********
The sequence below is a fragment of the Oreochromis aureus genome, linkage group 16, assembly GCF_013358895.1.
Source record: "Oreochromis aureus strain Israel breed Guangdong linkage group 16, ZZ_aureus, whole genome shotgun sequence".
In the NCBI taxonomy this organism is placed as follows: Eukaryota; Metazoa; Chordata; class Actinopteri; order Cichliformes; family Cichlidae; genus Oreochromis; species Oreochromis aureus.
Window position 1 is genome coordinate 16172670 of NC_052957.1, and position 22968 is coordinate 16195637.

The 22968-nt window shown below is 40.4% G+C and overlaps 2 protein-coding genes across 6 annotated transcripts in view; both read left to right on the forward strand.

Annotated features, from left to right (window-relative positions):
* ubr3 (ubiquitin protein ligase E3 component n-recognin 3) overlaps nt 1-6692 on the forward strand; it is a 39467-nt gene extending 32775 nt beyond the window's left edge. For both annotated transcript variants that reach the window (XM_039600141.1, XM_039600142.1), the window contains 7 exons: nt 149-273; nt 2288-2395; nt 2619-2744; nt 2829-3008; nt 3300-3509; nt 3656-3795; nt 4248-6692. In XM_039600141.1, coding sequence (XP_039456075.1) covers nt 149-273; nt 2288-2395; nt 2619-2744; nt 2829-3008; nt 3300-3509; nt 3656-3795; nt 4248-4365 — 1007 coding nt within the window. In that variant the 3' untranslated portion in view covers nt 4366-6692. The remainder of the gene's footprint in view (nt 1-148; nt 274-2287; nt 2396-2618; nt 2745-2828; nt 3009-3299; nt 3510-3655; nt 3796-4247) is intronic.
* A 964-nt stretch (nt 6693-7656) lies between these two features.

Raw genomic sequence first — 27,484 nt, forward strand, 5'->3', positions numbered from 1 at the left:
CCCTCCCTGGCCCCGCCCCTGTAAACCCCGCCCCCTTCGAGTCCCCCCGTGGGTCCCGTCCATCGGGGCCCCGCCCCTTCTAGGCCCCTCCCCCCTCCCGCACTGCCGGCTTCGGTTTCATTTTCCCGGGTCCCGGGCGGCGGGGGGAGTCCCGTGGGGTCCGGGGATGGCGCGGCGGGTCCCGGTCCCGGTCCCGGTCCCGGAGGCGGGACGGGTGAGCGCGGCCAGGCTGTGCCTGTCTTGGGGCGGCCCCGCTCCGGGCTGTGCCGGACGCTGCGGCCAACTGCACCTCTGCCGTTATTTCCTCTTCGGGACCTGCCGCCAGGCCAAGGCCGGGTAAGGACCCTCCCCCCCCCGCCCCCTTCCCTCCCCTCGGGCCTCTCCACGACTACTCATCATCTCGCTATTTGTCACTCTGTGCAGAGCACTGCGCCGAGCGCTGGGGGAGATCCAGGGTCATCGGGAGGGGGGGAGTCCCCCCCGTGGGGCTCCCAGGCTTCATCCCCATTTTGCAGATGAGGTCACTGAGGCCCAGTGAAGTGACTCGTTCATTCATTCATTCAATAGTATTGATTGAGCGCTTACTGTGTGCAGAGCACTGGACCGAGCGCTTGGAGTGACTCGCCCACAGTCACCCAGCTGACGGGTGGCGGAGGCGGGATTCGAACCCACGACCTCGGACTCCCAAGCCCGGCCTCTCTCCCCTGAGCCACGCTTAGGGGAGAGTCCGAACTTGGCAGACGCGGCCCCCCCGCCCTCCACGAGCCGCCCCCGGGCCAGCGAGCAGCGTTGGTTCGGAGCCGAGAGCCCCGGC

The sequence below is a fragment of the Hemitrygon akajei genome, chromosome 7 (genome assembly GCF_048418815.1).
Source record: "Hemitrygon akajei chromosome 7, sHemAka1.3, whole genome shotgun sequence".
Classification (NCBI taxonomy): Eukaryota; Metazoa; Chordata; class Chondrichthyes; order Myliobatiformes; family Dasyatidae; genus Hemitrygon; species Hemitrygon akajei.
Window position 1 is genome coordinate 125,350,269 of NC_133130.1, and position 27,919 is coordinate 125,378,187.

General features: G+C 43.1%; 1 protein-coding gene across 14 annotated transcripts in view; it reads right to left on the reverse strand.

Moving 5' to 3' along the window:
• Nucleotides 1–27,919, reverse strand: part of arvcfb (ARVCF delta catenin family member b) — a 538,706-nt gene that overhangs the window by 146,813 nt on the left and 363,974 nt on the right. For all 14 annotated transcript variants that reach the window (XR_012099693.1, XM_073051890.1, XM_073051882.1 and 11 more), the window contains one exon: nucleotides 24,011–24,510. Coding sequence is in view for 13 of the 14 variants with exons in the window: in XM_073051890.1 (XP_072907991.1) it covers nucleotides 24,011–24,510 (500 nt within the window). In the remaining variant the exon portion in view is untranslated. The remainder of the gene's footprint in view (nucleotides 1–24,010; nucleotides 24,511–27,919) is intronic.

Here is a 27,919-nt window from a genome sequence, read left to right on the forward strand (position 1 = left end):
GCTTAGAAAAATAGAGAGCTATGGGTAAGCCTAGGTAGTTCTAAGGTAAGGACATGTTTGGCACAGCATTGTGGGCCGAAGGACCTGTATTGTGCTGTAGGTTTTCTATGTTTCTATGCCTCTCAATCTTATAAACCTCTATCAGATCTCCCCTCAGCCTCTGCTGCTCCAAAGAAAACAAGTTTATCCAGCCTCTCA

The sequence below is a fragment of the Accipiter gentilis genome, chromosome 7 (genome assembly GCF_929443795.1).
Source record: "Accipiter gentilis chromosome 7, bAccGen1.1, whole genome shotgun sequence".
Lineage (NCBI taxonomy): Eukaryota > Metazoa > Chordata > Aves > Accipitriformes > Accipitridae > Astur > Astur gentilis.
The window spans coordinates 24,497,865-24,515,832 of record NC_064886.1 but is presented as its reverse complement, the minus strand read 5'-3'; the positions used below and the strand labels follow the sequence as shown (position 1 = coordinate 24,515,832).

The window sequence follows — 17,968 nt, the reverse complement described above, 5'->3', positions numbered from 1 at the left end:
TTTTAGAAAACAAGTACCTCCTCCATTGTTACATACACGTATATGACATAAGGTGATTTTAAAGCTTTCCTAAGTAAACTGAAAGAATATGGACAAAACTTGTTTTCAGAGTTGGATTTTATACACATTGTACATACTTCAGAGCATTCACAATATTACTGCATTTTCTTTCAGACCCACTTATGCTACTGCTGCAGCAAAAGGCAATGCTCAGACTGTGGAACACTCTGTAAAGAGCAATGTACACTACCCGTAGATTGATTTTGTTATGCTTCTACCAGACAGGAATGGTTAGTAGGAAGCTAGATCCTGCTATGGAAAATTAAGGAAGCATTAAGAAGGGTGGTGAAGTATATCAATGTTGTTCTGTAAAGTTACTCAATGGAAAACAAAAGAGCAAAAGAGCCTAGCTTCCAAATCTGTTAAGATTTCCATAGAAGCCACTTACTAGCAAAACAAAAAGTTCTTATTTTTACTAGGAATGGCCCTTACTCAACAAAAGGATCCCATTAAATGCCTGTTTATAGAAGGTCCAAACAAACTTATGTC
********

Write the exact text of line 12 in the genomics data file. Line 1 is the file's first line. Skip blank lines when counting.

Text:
Source record: "Hemitrygon akajei chromosome 7, sHemAka1.3, whole genome shotgun sequence".